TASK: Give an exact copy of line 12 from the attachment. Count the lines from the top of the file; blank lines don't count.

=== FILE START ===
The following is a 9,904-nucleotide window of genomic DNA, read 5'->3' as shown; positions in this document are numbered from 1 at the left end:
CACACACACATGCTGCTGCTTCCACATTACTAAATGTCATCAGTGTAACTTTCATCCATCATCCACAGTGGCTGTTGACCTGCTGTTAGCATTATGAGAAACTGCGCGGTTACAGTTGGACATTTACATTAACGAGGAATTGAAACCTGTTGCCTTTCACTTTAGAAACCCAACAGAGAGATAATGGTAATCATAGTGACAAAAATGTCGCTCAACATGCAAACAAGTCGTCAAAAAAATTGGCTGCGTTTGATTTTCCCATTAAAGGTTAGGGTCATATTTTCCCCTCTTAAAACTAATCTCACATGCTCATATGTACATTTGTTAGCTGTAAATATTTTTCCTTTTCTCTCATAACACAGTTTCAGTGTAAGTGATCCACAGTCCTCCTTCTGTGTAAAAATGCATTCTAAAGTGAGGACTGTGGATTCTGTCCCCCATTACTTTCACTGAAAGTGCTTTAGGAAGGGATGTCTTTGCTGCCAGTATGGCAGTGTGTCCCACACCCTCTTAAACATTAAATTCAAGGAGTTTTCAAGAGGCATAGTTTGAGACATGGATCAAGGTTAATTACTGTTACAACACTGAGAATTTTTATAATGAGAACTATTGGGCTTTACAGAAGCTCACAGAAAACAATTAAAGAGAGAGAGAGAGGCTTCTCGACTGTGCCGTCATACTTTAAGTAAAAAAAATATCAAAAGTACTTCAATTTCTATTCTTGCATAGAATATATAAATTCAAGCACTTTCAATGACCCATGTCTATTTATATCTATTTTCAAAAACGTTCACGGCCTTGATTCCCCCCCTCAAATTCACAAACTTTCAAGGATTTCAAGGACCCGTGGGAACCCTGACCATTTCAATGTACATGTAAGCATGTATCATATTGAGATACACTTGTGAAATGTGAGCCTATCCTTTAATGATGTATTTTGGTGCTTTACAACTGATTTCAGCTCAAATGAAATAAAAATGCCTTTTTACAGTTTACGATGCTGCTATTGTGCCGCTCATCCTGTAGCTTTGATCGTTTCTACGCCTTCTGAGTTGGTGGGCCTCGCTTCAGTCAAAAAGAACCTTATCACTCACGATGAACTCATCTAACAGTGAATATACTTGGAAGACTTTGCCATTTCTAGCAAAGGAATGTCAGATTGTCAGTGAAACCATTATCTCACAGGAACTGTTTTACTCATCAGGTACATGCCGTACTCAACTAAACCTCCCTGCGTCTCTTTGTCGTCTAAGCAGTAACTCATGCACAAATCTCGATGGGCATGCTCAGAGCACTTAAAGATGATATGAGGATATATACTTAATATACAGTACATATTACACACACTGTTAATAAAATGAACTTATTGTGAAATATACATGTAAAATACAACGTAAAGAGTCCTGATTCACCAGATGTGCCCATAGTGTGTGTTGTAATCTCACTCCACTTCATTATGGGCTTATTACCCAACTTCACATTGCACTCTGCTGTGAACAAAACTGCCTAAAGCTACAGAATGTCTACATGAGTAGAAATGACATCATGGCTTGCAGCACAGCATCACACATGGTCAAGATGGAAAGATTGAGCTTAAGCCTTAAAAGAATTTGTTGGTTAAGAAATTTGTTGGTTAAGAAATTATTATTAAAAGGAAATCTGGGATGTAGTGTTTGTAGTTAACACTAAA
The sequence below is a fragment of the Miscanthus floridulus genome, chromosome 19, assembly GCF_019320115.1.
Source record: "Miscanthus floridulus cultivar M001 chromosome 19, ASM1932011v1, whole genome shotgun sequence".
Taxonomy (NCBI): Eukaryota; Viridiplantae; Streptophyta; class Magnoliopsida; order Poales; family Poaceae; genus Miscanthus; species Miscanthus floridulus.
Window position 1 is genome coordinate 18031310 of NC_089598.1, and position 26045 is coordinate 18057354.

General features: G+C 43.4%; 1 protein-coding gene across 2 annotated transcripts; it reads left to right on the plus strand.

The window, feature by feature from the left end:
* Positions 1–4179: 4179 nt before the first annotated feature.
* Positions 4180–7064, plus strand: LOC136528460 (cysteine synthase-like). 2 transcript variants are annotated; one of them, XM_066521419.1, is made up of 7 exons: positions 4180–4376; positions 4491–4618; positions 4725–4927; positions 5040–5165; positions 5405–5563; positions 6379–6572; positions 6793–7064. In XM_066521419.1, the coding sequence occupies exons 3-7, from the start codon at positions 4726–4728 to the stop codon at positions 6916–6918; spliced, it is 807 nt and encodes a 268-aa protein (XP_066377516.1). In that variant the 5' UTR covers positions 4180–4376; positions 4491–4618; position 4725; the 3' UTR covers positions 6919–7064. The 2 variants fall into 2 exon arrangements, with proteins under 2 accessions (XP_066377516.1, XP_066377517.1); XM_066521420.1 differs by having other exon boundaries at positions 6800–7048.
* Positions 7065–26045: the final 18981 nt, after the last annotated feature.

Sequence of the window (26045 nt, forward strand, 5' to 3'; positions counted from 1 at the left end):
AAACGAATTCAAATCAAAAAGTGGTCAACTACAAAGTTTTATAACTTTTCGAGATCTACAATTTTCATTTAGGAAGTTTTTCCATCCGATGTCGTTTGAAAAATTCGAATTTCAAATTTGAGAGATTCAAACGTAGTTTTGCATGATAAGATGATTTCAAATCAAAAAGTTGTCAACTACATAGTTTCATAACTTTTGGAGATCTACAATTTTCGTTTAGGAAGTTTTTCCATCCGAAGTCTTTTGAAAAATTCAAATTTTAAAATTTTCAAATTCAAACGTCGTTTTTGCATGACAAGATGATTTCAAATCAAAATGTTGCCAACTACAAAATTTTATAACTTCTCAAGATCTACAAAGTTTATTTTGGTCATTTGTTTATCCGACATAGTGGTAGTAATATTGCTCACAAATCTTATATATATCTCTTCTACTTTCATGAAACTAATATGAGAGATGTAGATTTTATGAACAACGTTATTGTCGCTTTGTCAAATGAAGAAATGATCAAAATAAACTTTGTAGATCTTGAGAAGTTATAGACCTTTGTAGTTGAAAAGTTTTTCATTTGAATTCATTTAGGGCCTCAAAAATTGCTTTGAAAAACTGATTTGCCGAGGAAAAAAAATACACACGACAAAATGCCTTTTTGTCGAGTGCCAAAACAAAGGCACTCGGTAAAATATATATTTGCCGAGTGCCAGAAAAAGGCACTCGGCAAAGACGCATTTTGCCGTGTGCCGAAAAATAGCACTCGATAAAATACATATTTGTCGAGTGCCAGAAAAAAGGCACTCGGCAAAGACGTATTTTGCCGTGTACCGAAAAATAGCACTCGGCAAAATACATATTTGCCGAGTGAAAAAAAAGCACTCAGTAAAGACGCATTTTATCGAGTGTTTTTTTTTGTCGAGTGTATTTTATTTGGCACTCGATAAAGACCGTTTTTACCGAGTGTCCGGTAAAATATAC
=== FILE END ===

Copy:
Sequence of the window (26045 nt, forward strand, 5' to 3'; positions counted from 1 at the left end):